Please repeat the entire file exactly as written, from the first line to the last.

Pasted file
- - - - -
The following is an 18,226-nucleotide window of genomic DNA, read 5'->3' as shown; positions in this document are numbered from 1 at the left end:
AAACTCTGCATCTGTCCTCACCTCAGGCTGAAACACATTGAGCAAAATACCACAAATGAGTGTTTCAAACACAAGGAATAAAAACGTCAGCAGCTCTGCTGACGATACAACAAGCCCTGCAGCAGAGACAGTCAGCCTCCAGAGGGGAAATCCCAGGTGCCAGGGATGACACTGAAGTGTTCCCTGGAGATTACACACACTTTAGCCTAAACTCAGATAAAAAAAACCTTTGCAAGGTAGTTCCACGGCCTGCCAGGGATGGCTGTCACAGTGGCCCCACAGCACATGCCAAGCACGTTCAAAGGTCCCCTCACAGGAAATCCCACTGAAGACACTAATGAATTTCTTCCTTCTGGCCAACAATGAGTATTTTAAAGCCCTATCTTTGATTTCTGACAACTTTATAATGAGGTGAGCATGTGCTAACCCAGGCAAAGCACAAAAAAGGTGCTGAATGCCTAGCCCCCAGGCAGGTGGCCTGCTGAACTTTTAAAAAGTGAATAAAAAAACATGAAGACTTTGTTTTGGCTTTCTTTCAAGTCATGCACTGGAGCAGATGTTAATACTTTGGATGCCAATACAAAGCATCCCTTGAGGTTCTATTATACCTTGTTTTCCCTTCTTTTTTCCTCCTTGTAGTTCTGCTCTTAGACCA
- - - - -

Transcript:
The following is an 18,226-nucleotide window of genomic DNA, read 5'->3' as shown; positions in this document are numbered from 1 at the left end:
AAACTCTGCATCTGTCCTCACCTCAGGCTGAAACACATTGAGCAAAATACCACAAATGAGTGTTTCAAACACAAGGAATAAAAACGTCAGCAGCTCTGCTGACGATACAACAAGCCCTGCAGCAGAGACAGTCAGCCTCCAGAGGGGAAATCCCAGGTGCCAGGGATGACACTGAAGTGTTCCCTGGAGATTACACACACTTTAGCCTAAACTCAGATAAAAAAAACCTTTGCAAGGTAGTTCCACGGCCTGCCAGGGATGGCTGTCACAGTGGCCCCACAGCACATGCCAAGCACGTTCAAAGGTCCCCTCACAGGAAATCCCACTGAAGACACTAATGAATTTCTTCCTTCTGGCCAACAATGAGTATTTTAAAGCCCTATCTTTGATTTCTGACAACTTTATAATGAGGTGAGCATGTGCTAACCCAGGCAAAGCACAAAAAAGGTGCTGAATGCCTAGCCCCCAGGCAGGTGGCCTGCTGAACTTTTAAAAAGTGAATAAAAAAACATGAAGACTTTGTTTTGGCTTTCTTTCAAGTCATGCACTGGAGCAGATGTTAATACTTTGGATGCCAATACAAAGCATCCCTTGAGGTTCTATTATACCTTGTTTTCCCTTCTTTTTTCCTCCTTGTAGTTCTGCTCTTAGACCA